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Homework seminar next week in Durban

The Department of Employment and Labour’s Inspection and Enforcement Services (IES) is hosting a one-day seminar in Durban next week to reflect on progress made to improve working conditions for domestic workers.

The National Minimum Wage Act (NMW) is expected to take center stage.

The seminar follows the announcement by the Minister of Work and Labour, Thulas Nxesi, that the NMW has been increased from R21.69 to R23.19 per hour.

The new rates will come into effect on March 1, 2022.

Of historical importance, the NMW for domestic workers has fallen for the first time in line with other sectors. In addition, domestic workers can now register with the Compensation Fund for Accidents at Work.

Domestic Workers Convention

It has now been over ten years since the International Labor Organization (ILO) adopted the Domestic Workers Convention, 2011 (No. 189). The intent of the Convention is to make decent work a reality for domestic workers.

The ILO’s Decent Work Agenda summarizes people’s aspirations in their working lives.

It is about employment opportunities that are productive and provide a fair income, job security and social protection for families, better prospects for personal development and social integration, freedom for people to voice their concerns, organize and participate to the decisions that affect their lives and equal opportunities and treatment for all women and men.

Labor laws

The seminar is part of the department’s IES arm to educate stakeholders about labor laws and ensure compliance. The domestic worker sector has long been seen as a problematic sector when it comes to compliance with labor laws, with workers still receiving lower wages.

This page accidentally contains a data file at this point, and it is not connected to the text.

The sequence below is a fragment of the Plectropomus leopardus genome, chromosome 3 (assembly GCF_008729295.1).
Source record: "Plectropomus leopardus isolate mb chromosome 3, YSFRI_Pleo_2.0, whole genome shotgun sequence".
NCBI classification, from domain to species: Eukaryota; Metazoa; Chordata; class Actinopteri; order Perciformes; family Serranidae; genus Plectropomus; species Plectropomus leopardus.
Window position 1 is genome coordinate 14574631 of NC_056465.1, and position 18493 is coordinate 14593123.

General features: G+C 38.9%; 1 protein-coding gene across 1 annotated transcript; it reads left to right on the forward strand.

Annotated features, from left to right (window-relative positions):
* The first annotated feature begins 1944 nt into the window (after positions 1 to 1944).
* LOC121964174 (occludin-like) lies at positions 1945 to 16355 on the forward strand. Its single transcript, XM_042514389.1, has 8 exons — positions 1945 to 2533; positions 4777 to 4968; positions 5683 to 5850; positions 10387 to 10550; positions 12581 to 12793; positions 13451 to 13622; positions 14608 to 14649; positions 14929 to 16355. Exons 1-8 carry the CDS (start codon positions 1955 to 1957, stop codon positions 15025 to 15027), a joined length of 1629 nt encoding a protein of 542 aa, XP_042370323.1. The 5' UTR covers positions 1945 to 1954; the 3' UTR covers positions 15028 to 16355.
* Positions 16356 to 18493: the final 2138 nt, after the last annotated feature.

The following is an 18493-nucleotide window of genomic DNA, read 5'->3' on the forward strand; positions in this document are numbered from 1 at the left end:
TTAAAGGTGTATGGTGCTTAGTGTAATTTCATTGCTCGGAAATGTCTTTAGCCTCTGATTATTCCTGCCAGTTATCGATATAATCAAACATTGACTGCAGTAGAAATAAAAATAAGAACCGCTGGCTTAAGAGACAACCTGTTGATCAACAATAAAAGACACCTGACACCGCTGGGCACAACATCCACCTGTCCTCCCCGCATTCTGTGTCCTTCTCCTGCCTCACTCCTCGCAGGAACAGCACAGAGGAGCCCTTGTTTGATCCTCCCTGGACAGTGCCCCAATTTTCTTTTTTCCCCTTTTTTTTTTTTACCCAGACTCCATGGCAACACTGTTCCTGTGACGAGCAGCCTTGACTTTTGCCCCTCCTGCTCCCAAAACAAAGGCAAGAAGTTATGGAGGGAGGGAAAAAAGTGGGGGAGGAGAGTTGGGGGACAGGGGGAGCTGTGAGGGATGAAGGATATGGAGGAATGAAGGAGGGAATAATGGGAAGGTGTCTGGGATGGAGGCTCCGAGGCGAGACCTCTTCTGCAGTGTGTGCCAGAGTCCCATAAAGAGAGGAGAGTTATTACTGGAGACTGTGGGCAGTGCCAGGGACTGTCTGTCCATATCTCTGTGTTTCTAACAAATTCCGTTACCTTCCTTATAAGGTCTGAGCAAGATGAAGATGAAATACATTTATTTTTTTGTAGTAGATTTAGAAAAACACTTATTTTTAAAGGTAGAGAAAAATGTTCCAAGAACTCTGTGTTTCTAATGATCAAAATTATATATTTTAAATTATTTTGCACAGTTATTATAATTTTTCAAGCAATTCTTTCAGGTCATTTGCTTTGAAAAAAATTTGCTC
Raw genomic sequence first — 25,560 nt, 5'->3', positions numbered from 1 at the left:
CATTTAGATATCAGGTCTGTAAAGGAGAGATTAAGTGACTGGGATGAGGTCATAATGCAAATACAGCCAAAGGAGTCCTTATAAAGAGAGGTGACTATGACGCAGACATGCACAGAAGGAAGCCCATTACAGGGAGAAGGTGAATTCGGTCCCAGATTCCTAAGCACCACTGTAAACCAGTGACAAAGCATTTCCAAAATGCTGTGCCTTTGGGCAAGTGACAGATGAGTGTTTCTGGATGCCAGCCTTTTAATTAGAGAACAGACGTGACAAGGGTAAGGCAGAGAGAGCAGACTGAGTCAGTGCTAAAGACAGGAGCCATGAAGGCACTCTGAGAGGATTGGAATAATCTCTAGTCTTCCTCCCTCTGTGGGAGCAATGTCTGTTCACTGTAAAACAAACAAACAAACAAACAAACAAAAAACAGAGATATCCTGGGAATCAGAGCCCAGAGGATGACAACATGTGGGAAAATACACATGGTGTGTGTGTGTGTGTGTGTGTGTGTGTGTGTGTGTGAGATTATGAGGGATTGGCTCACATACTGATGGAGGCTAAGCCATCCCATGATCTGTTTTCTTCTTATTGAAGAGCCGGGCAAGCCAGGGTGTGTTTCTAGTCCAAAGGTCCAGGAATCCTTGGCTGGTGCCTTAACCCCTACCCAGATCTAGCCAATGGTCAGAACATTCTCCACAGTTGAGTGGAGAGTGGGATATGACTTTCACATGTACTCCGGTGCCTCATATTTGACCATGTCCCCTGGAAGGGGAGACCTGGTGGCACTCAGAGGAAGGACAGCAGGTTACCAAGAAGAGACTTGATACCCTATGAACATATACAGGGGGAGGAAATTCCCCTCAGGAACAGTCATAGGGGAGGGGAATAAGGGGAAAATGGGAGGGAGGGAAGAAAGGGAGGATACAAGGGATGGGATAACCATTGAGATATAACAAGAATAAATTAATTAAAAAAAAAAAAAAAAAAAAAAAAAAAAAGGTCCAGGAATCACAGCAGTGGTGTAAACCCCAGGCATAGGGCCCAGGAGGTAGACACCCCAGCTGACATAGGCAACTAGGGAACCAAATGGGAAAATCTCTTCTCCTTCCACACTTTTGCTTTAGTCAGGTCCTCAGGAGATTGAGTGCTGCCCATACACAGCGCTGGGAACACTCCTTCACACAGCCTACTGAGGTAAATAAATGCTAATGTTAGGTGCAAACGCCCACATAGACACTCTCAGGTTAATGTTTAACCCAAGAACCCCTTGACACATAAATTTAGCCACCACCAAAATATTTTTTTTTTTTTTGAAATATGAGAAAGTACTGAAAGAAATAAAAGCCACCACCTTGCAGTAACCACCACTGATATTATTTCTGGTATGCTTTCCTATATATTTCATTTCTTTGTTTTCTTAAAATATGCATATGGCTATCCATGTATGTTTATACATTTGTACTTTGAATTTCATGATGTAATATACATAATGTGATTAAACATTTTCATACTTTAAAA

The Ministry of Employment and Labor has carried out several inspections of employers operating in the sector. The inspections were required to establish employers’ compliance with the Basic Working Conditions Act, the enforcement of the Minimum Wage Act – and employers continue to fall short when it comes to compliance.

The results of inspections have shown that there is a need for advocacy.

Some of the areas where non-compliance has been identified in the industry are illegal deductions; underpayment of the national minimum wage; non-compliant written employment data (contracts); long working days and non-registration with the Unemployment Fund and the Compensation for Occupational Accidents and Illnesses Act.

Some of the stakeholders the seminar focuses on are: domestic workers, gardeners, trade unions, organized companies, employers’ associations, organized labor and bargaining councils.

compiled by Narissa Subramoney

READ NOW: Here are the new national minimum wage figures for 2022

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